Care interventions can be complicated and multifaceted. Interventions aimed at improving care for PWD may also benefit their caregivers, and vice versa. Some multicomponent interventions focus on the dyad of both the caregiver and the care recipient, and both may benefit. Figure 2 illustrates a conceptual map for general links between PWD care and the possible intervention targets and anticipated effects. The orange arrows show the relationship between PWD receiving care and the effects on the caregiver, and the blue arrows show care intervention paths. Within the scope of this review, care interventions run the gamut from the care that is delivered to the PWD, to care and support provided to the caregivers, to improving the way care is delivered.

Figure 2. Conceptual model of care interventions for people with dementia and their caregivers

Figure 2 is an illustration of a conceptual model of care interventions for people with dementia and their caregivers. The map shows general links between PWD care and the possible intervention targets and anticipated effects. Health care organizations, formal paid caregivers, informal caregivers, and peoplw with dementis may all be targets of interventions designed to improve care, or how that care is delivered. Interventions may also target the dyad of the PWD and their informal caregiver. Two arrows pointing from the PWD back to the caregivers show the relationship between PWD receiving care and potential effects on the caregiver. Other arrows show the multiple possible paths of care interventions that ultimately are intended to support the caregiver and improve care for the PWD. All of these paths will impact outcomes for formal and informal caregivers and PWD.

A recent report for the Office of the Assistant Secretary for Planning and Evaluation and the Office for Disability, Aging, and Long-Term Care Planning provides a comprehensive dementia care framework synthesized from existing clinical guidelines and practice recommendations.11 As shown in Table 2, this framework included 14 major components ranging from initial dementia detection and diagnosis to therapies to care transition; 10 components relate to care interventions that are likely within scope.

Table 2. Dementia care framework components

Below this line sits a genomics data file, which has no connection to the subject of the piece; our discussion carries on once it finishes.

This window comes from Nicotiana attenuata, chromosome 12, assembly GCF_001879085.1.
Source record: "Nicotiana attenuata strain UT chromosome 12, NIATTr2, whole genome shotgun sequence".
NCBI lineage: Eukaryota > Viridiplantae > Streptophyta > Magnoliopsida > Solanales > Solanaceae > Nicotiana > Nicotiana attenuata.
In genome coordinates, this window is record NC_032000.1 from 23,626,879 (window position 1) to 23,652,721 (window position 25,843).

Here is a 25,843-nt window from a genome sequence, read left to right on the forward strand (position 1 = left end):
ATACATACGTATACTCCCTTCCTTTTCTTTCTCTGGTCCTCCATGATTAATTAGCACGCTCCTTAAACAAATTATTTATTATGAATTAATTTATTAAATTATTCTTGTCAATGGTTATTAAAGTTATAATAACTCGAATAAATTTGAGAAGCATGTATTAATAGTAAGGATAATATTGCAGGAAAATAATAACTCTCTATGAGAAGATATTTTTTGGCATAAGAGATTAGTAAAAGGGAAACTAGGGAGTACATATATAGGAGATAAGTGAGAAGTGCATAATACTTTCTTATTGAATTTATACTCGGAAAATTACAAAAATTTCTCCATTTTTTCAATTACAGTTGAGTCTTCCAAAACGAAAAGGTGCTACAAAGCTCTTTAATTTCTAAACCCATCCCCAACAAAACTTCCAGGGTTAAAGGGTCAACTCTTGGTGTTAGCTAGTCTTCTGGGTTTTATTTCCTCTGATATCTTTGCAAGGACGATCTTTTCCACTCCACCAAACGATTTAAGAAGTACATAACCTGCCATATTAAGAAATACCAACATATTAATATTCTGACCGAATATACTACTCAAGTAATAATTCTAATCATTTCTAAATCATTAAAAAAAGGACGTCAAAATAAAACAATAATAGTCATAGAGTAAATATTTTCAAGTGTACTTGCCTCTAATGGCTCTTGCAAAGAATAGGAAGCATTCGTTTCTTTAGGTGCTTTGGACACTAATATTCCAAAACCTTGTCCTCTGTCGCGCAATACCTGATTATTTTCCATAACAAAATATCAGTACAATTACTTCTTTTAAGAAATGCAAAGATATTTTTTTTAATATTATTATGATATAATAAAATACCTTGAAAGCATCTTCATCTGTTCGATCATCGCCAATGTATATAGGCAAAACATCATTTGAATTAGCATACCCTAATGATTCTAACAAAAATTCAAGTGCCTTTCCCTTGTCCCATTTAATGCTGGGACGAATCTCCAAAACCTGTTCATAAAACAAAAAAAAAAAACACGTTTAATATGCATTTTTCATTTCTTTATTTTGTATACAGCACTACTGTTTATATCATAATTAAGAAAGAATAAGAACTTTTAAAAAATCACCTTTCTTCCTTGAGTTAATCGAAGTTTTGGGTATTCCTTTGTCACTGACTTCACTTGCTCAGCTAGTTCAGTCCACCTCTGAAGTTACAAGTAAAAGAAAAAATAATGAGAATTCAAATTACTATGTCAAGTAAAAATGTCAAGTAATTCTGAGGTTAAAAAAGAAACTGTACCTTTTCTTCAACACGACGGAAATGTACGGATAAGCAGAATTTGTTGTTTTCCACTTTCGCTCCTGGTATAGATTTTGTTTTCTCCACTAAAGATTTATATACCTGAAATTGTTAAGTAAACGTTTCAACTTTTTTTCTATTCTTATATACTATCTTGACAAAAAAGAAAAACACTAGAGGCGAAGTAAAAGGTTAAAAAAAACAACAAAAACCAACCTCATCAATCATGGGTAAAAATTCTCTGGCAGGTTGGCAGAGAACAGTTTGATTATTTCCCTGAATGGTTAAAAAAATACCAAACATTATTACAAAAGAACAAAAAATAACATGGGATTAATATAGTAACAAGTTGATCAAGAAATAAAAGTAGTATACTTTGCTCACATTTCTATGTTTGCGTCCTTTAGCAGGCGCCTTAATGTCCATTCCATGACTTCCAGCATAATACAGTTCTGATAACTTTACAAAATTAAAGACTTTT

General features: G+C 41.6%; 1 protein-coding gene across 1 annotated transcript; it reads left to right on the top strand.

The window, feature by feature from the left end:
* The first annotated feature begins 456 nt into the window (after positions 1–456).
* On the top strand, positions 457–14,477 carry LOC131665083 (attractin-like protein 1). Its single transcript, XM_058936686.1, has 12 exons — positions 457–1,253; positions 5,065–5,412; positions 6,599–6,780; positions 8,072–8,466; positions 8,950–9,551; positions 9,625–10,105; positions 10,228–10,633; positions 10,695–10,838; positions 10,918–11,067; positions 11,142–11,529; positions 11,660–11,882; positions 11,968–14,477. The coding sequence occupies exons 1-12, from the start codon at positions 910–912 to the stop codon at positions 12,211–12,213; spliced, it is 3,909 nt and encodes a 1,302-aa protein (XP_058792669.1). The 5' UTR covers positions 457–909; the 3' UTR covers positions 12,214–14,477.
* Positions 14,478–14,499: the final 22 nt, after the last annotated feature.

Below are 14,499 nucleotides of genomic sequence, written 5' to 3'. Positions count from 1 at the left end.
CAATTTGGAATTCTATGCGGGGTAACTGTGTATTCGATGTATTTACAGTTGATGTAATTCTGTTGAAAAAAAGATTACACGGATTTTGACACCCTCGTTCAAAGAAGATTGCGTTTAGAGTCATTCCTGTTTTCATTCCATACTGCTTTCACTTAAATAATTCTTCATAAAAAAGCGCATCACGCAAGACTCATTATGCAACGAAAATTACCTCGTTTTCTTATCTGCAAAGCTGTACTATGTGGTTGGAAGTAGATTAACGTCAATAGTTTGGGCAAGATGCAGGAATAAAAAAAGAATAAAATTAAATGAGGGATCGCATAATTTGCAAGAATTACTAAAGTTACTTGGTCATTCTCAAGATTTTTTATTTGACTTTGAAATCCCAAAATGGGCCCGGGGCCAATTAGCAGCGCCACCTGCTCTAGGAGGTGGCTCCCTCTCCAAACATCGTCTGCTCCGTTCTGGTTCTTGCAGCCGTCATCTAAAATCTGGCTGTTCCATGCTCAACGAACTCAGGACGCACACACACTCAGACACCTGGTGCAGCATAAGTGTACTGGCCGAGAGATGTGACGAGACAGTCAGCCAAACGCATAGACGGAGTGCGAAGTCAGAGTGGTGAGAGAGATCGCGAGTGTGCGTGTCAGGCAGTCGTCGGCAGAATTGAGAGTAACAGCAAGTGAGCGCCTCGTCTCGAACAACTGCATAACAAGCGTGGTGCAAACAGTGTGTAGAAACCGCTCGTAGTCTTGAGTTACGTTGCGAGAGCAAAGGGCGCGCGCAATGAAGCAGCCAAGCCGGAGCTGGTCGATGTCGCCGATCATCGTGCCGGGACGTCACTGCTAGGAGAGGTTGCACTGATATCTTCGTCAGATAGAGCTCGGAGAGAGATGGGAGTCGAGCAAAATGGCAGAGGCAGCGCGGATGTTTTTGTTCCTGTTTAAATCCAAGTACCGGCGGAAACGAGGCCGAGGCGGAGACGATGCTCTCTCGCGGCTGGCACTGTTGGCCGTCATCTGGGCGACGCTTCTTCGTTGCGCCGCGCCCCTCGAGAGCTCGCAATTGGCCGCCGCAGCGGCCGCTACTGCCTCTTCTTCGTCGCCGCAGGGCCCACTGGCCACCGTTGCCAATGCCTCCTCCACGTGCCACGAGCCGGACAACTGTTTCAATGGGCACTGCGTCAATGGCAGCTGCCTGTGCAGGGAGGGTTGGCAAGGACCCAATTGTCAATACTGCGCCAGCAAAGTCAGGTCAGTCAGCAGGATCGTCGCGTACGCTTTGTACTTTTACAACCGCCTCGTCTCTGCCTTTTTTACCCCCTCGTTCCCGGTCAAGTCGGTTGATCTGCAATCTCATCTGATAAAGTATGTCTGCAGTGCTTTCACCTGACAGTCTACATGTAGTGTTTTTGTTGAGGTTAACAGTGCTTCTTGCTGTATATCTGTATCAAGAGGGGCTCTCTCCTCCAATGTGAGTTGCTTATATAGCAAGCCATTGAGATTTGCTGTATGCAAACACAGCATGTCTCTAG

Dementia Framework Components

Explanation of Components

Match to Review Scope

1. Detection of Possible Dementia

Examine for cognitive impairment when there is a decline from previous function in daily activities, occupational ability, or social engagement.

Not in scope; not care intervention

2. Diagnosis

Obtain a comprehensive evaluation and diagnosis from a qualified provider when cognitive impairment is suspected.

Not in scope; not care intervention

3. Assessment and Ongoing Reassessment

Assess cognitive status, functional abilities, behavioral and psychological symptoms of dementia, medical status, living environment, and safety. Reassess regularly and when there is a significant change in condition.

Not in scope, not care intervention and cannot be delivered by front-line caregiver/ focus on professional degreed staff.

4. Care Planning

Design a care plan that will meet care goals, satisfy the person's needs, and maximize independence.

In scope, part of care delivery

5. Medical Management

Deliver timely, individualized medical care to the person with dementia, including prescribing medication and managing comorbid medical conditions in the context of the person's dementia.

Not in scope; drug intervention

6. Information, Education, and Informed and Supported Decision Making

Provide information and education about dementia to support informed decision making including end-of-life decisions.

In scope, PWD and informal caregivers

7. Acknowledgement and Emotional Support for the Person with Dementia

Acknowledge and support the person with dementia. Allow the person's values and preferences to guide all aspects of the care. Balance family involvement with individual autonomy and choice.

In scope, nondrug PWD care interventions

8. Assistance for the Person with Dementia with Daily Functioning and Activities

Ensure that persons with dementia have sufficient assistance to perform essential health-related and personal care activities and to participate in activities that reflect their preferences and remaining strengths; help to maintain cognitive, physical, and social functioning for as long as possible; and support quality of life. Provide help as needed with medication management and pain control.

In scope, nondrug PWD care interventions

9. Involvement, Emotional Support, and Assistance for Family Caregiver(s)

Involve caregiver in evaluation, decision making, and care planning and encourage regular contact with providers. Provide culturally sensitive emotional support and assistance for the family caregiver(s).

In scope, interventions for informal caregivers

10. Prevention and Mitigation of Behavioral and Psychological Symptoms of Dementia

Identify the causes of behavioral and psychological symptoms, and use nonpharmacological approaches first to address those causes. Avoid use of antipsychotics and other medications unless the symptoms are severe, create safety risks for the person or others, and have not responded to other approaches. Avoid physical restraints except in emergencies.

In scope, nondrug treatment interventions, possibly support for formal caregivers

11. Safety for the Person with Dementia

Ensure safety for the person with dementia. Counsel the person and family as appropriate about risks associated with wandering, driving, and emergency preparedness. Monitor for evidence of abuse and neglect.

In scope, interventions may target PWD and informal and formal caregivers

12. Therapeutic Environment, Including Modifications to the Physical and Social Environment of the Person with Dementia